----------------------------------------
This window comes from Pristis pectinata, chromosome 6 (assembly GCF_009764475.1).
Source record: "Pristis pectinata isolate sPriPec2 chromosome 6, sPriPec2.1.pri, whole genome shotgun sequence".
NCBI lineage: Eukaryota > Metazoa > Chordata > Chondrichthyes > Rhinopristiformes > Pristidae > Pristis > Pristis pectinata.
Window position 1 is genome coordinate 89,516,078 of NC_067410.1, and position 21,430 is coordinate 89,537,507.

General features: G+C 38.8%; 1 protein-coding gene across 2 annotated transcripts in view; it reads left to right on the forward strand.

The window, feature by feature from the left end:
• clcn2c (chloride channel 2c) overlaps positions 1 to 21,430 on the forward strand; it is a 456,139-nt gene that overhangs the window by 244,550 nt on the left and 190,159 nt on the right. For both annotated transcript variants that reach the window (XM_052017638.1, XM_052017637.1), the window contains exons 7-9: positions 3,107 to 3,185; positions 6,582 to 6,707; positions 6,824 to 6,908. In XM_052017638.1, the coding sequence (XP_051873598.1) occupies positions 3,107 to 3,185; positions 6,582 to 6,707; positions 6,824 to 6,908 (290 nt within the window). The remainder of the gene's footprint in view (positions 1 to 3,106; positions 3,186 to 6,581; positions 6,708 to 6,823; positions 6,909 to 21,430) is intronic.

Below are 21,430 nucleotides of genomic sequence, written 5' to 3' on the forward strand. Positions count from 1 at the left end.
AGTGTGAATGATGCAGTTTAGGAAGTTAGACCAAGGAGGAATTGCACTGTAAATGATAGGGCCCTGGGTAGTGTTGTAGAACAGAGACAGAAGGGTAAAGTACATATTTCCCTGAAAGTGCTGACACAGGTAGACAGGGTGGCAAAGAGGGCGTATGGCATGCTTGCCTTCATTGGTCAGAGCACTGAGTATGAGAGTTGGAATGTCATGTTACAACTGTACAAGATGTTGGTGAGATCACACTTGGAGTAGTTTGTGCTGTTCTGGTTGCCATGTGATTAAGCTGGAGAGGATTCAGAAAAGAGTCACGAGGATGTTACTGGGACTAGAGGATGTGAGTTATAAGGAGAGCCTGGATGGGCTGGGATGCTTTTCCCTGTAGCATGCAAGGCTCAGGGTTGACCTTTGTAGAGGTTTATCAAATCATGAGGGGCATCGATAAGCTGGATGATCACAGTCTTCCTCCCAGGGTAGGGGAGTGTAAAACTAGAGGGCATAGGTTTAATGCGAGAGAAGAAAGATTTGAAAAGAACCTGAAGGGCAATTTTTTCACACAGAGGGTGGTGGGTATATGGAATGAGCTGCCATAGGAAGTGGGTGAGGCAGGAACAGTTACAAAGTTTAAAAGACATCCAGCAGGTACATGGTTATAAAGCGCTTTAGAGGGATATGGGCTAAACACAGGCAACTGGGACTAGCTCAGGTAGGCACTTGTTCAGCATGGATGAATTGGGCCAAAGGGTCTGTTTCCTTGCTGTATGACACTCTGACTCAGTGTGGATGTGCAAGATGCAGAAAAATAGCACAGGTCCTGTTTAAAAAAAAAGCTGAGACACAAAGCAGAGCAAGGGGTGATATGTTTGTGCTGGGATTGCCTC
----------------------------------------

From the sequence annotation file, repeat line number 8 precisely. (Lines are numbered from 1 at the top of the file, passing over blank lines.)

Below are 21,430 nucleotides of genomic sequence, written 5' to 3' on the forward strand. Positions count from 1 at the left end.